Older adolescents and adults can learn certain thinking skills, including non-verbal reasoning, more effectively than younger people, according to new research published in Psychological Science, a journal of the Association for Psychological Science. The study highlights the fact that non-verbal reasoning skills can be readily trained and do not represent an innate, fixed ability.
“Although adults and older adolescents benefited most from training in non-verbal reasoning, the average test score for adolescents aged 11-13 improved from 60% to 70% following three weeks of 10-minute online training sessions,” says senior author Sarah-Jayne Blakemore of the University College London (UCL) Institute of Cognitive Neuroscience. “This calls into question the claim that entry tests for selective schools that include non-verbal reasoning ‘assess the true potential of every child’.”
The research involved 558 school pupils aged 11-18 and 105 adults, who were initially tested in various skills and then completed up to 20 days of online training in a particular skill before taking the tests again. They were then tested six months later to see whether the effect of training lasted.
The non-verbal reasoning test involved looking at a 3×3 grid of shapes with the final square left blank. Participants had to choose the correct shape to complete the pattern, and the shapes could vary by color, size, shape and position. In another test, ‘numerosity discrimination’, participants were shown two groups of different colored dots in quick succession and had to judge which group had the most dots.
“We find that these cognitive skills,show greater training effects in late adolescence than earlier in adolescence,” explains co-lead author Lisa Knoll. “These findings highlight the relevance of this late developmental stage for education and challenge the assumption that earlier is always better for learning. We find that fundamental cognitive skills related to mathematics can be significantly trained in late adolescence.”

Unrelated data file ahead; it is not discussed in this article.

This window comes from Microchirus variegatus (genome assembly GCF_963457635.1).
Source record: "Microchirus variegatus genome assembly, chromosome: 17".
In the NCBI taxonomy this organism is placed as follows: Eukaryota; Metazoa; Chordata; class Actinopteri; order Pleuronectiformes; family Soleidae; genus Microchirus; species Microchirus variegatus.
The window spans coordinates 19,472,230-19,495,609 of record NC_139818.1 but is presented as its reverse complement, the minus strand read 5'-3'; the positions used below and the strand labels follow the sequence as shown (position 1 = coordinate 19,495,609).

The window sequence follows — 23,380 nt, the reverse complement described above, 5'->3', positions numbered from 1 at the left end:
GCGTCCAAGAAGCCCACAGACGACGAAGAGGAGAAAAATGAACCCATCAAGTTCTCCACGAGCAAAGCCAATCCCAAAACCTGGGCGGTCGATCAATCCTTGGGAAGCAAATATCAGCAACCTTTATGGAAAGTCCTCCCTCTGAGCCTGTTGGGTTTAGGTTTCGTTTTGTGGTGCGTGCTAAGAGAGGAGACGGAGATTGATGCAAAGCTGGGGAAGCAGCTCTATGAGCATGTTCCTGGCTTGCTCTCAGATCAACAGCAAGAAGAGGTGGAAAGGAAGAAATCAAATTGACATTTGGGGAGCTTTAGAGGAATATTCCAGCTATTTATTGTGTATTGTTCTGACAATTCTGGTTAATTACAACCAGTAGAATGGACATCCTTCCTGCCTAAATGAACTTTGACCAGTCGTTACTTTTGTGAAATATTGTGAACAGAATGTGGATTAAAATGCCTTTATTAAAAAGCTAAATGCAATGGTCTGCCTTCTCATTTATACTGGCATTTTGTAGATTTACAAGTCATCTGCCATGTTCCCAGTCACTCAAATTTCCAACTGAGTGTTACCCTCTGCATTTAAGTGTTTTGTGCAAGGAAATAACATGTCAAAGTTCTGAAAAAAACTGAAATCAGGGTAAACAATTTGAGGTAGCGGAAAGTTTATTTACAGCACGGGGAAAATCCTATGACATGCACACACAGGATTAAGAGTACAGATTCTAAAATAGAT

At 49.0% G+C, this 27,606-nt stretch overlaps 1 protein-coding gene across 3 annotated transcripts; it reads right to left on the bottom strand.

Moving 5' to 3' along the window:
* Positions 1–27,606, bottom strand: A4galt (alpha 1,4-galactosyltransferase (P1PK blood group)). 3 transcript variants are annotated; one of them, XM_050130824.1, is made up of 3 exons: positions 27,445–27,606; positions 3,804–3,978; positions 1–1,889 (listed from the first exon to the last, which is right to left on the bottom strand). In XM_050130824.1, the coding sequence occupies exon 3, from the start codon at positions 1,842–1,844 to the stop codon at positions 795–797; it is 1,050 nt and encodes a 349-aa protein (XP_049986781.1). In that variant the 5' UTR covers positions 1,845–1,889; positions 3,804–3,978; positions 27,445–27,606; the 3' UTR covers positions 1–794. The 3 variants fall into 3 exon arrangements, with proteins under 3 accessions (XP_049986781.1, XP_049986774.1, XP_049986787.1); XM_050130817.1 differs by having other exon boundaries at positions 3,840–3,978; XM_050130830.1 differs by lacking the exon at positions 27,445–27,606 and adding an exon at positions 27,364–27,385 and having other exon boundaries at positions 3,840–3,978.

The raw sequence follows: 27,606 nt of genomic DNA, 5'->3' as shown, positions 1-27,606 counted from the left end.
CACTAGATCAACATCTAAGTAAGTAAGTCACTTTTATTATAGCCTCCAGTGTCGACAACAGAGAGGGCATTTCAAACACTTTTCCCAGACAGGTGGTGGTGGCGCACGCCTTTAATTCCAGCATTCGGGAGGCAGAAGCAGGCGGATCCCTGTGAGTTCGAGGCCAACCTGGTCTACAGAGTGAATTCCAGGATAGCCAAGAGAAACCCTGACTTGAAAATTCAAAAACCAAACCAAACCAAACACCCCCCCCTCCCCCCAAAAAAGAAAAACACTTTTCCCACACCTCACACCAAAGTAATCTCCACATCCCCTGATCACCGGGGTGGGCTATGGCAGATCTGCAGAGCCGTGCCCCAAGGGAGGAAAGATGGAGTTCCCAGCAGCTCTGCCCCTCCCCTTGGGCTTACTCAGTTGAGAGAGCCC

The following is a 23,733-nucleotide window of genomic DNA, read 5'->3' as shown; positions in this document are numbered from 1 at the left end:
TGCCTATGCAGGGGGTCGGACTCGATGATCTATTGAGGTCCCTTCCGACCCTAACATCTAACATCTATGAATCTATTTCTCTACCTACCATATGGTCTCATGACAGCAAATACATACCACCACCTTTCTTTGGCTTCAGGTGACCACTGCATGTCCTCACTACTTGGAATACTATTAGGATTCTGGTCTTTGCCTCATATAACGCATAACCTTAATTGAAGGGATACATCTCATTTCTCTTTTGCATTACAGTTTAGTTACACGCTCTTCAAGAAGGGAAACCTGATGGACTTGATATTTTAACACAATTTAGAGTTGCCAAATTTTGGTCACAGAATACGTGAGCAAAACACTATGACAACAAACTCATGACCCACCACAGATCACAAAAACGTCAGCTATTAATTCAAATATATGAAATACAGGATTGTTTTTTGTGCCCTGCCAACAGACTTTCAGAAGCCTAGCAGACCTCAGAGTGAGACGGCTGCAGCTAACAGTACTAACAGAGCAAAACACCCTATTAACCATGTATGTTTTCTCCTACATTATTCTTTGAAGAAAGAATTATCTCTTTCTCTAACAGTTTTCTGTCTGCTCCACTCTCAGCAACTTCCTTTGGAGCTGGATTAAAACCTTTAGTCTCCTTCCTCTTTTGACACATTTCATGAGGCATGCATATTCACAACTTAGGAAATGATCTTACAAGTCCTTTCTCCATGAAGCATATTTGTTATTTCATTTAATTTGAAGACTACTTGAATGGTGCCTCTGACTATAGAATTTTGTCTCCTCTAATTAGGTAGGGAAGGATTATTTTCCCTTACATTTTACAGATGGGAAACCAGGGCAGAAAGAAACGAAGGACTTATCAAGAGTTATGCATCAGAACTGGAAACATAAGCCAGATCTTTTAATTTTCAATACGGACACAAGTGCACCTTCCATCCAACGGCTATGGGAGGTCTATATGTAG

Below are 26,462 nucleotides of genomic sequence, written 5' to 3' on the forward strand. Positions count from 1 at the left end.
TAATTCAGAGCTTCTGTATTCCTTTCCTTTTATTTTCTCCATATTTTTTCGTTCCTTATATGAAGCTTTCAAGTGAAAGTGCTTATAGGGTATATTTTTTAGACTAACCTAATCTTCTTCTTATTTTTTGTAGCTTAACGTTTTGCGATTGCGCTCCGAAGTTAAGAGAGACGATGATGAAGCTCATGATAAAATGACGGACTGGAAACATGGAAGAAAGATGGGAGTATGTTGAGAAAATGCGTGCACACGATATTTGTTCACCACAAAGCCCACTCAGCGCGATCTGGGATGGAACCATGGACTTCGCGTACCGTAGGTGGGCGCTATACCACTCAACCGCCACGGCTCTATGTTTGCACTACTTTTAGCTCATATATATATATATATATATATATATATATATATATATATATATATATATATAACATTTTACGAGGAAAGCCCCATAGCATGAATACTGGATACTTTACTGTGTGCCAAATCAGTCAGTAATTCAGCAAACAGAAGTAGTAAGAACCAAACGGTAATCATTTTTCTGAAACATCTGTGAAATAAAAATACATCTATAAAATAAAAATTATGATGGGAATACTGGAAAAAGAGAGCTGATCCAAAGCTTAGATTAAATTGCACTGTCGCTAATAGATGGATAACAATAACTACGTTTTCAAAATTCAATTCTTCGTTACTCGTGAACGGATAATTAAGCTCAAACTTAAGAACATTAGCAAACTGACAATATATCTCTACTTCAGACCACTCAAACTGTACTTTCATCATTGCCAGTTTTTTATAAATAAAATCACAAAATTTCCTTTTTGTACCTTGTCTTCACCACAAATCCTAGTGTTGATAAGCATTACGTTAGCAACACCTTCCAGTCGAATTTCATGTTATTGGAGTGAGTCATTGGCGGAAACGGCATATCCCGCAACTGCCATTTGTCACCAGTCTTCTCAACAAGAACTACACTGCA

At the testing stages, volunteers were tested on various tasks, not just the ones they had trained in, to see if the training effects transferred to other skills. No transfer effects were observed, suggesting that the effect of training was specific to each task.
“Some ‘brain training’ apps claim to improve your IQ by getting you to practice a specific task such as the non-verbal reasoning task we used in our experiment,” says co-lead author Delia Fuhrmann (UCL Institute of Cognitive Neuroscience). “However, there is no evidence that this leads to an improvement in overall cognitive ability. All we can say for sure is that training to spot patterns in a 3×3 grid of abstract shapes improves your ability to spot patterns in a 3×3 grid of abstract shapes. While this ability is commonly tested in IQ tests, it might not be appropriate to make judgments about other forms of intelligence based on the outcomes of such tests.”
In addition to Blakemore, Knoll, and Fuhrmann, co-authors on the research include Ashok L. Sakhardande, Fabian Stamp, and Maarten Speekenbrink of University College London.
This work was funded by a Royal Society University Research Fellowship (to S.-J. Blakemore), by grants from the Jacobs Foundation and the Nuffield Foundation (to S.-J. Blakemore), and by grants from University College London and Cusanuswerk (to D. Fuhrmann).
The research article is available online.
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Source: Association for Psychological Science